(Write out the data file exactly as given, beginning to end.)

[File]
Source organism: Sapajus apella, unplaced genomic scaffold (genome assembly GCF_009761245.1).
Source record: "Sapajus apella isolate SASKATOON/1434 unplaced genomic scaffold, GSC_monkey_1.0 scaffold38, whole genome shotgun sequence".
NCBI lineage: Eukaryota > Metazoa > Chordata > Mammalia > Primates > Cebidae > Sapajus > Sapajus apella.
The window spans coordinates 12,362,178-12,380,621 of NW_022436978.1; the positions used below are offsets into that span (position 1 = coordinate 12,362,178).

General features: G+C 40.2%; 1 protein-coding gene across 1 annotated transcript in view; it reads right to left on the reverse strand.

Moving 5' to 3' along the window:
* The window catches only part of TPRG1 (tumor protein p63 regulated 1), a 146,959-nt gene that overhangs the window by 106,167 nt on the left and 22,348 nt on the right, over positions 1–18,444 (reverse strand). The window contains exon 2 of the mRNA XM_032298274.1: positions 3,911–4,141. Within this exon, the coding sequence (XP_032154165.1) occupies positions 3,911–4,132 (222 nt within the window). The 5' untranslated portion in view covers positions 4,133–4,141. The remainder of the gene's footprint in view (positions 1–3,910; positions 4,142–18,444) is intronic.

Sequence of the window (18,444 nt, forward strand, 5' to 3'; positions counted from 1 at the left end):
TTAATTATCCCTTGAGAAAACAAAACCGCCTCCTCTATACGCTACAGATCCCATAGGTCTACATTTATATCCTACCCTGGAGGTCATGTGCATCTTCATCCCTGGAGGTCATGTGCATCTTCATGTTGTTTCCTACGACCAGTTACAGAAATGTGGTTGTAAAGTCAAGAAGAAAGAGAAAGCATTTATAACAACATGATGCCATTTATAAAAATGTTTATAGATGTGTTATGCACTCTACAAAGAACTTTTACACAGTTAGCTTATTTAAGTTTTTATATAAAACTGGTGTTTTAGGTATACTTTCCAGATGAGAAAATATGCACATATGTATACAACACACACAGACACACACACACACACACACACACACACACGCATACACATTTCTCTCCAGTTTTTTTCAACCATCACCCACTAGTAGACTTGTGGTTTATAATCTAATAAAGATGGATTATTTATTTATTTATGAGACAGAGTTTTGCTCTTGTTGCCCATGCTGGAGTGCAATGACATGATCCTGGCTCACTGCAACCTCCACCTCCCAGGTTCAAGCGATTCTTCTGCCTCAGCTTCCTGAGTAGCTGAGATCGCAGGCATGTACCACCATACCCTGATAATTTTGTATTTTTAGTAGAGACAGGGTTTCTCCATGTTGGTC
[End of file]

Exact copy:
Source organism: Sapajus apella, unplaced genomic scaffold (genome assembly GCF_009761245.1).
Source record: "Sapajus apella isolate SASKATOON/1434 unplaced genomic scaffold, GSC_monkey_1.0 scaffold38, whole genome shotgun sequence".
NCBI lineage: Eukaryota > Metazoa > Chordata > Mammalia > Primates > Cebidae > Sapajus > Sapajus apella.
The window spans coordinates 12,362,178-12,380,621 of NW_022436978.1; the positions used below are offsets into that span (position 1 = coordinate 12,362,178).

General features: G+C 40.2%; 1 protein-coding gene across 1 annotated transcript in view; it reads right to left on the reverse strand.

Moving 5' to 3' along the window:
* The window catches only part of TPRG1 (tumor protein p63 regulated 1), a 146,959-nt gene that overhangs the window by 106,167 nt on the left and 22,348 nt on the right, over positions 1–18,444 (reverse strand). The window contains exon 2 of the mRNA XM_032298274.1: positions 3,911–4,141. Within this exon, the coding sequence (XP_032154165.1) occupies positions 3,911–4,132 (222 nt within the window). The 5' untranslated portion in view covers positions 4,133–4,141. The remainder of the gene's footprint in view (positions 1–3,910; positions 4,142–18,444) is intronic.

Sequence of the window (18,444 nt, forward strand, 5' to 3'; positions counted from 1 at the left end):
TTAATTATCCCTTGAGAAAACAAAACCGCCTCCTCTATACGCTACAGATCCCATAGGTCTACATTTATATCCTACCCTGGAGGTCATGTGCATCTTCATCCCTGGAGGTCATGTGCATCTTCATGTTGTTTCCTACGACCAGTTACAGAAATGTGGTTGTAAAGTCAAGAAGAAAGAGAAAGCATTTATAACAACATGATGCCATTTATAAAAATGTTTATAGATGTGTTATGCACTCTACAAAGAACTTTTACACAGTTAGCTTATTTAAGTTTTTATATAAAACTGGTGTTTTAGGTATACTTTCCAGATGAGAAAATATGCACATATGTATACAACACACACAGACACACACACACACACACACACACACACACGCATACACATTTCTCTCCAGTTTTTTTCAACCATCACCCACTAGTAGACTTGTGGTTTATAATCTAATAAAGATGGATTATTTATTTATTTATGAGACAGAGTTTTGCTCTTGTTGCCCATGCTGGAGTGCAATGACATGATCCTGGCTCACTGCAACCTCCACCTCCCAGGTTCAAGCGATTCTTCTGCCTCAGCTTCCTGAGTAGCTGAGATCGCAGGCATGTACCACCATACCCTGATAATTTTGTATTTTTAGTAGAGACAGGGTTTCTCCATGTTGGTC